By Margueritte Peterson
“I am terrified by this dark thing/ That sleeps in me; / All day I feel its soft, feathery turnings, its malignity.” The author of this quote, and many similar to it, was a haunted being. She struggled with depression throughout her life and eventually succumbed to the constant pain she felt and ended her life. Many think of her and immediately think “that lady put her head in an oven” (don’t lie… you did, didn’t you?). Banish it from your mind for a moment! Today, we’d rather focus on her fascinating life and haunting poetry instead. Her being, of course, Sylvia Plath. Though you may not think that writing a blog on Sylvia Plath at Halloween-time is very… original, we are going to do it – as today would have been her 83rd birthday. Plath was an extremely influential person – not just in words, but in her struggle to have her poems heard – despite seeming to have the world against her!
Sylvia Plath was born in October of 1932 and was raised in Massachusetts. Despite her father’s sudden death shortly following her 8th birthday, Plath did not begin to show signs of her mental illness until college. As an 8 year old child Plath survived and thrived through a tumultuous year – first with her father’s death, then her family’s relocation to Wellesley, MA, and also with her first published poem in the Boston Herald’s Children’s Section. Sylvia blossomed in academic environments and in 1950 when she began to attend Smith College in Northampton, Massachusetts, she discovered a whole new world, finding she loved being a part of an academic community. She became editor of The Smith Review and interned, as a guest editor, at Mademoiselle magazine during the summer after her junior year – a highly sought after position. Her mental illness finally seemed to surface during this time, when Plath was distraught after not meeting poet (and one of her idols) Dylan Thomas during one of his trips to New York. She quickly spiraled into depression, and at the end of the summer she made her first documented suicide attempt by taking sleeping pills and laying down in the crawl space beneath her mother’s house – where she was found 3 days later.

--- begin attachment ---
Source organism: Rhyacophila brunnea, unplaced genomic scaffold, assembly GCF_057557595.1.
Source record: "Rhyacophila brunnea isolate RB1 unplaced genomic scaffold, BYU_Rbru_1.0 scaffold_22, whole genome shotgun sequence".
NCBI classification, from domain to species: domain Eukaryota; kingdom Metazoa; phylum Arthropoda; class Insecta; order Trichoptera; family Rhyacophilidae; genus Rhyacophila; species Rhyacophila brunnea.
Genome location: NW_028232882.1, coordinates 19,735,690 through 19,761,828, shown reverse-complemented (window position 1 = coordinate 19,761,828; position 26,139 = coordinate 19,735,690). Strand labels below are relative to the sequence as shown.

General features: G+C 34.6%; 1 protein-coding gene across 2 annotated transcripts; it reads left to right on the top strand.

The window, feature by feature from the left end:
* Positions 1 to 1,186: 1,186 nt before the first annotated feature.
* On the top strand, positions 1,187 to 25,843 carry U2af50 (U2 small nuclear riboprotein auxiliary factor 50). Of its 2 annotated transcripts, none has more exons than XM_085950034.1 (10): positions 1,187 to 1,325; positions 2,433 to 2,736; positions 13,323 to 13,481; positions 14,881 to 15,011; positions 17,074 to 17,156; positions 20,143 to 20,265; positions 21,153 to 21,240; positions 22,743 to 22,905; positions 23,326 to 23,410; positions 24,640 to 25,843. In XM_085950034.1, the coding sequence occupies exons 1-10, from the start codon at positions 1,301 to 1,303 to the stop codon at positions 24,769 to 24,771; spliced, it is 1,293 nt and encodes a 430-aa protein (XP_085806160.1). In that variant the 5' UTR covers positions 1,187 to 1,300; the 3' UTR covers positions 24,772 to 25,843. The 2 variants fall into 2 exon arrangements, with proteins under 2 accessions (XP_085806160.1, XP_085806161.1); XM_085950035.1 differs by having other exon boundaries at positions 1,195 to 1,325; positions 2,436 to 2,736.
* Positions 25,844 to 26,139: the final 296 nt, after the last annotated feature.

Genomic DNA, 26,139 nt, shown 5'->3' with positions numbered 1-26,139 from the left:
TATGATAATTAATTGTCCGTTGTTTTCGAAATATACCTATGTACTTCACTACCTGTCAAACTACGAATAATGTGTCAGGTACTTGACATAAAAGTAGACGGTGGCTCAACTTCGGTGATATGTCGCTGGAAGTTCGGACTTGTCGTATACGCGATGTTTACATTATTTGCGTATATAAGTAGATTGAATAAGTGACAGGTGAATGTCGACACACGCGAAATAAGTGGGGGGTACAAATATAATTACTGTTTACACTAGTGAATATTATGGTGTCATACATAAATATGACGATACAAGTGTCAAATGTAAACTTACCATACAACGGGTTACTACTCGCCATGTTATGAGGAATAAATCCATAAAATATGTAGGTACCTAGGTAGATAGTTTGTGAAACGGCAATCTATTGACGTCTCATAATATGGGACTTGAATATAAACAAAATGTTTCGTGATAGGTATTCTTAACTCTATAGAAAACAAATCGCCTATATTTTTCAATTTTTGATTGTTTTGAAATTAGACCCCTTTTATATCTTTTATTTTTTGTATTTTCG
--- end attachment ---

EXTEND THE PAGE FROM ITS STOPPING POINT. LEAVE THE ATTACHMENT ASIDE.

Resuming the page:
Now, I know I said that we would be focusing on her fascinating life and poetry rather than her suicide, but bear with me! The events in this particular summer were of great inspiration a decade later when Plath began and published her first and only novel, The Bell Jar. (There is a method to my madness, you can see.) But let us not get ahead of ourselves. Despite her intense summer and a stay at McLean Hospital receiving insulin and electric shock therapy in the fall, Plath recovered and graduated the following June with high honors. She received a Fulbright Scholarship to study at Newnham College, Cambridge, where she continued to study poetry and was constantly published in the university paper, Varsity. The following February, Plath’s life would be turned upside down by her passionate romance with a fellow poet, Ted Hughes. The pair were married after a short four-month courtship. Hughes was described by Plath as a singer, story-teller, lion and world-wanderer with “a voice like the thunder of God” (Oxford Dictionary of National Biography). Plath and Hughes moved to Massachusetts shortly after their wedding so that Plath could teach creative writing at her alma mater, Smith College. Hughes, during this time, taught at the University of Massachusetts in Amherst. After spending a couple years in America, the couple moved back to London, where their first child, Freida Hughes, was born in 1960.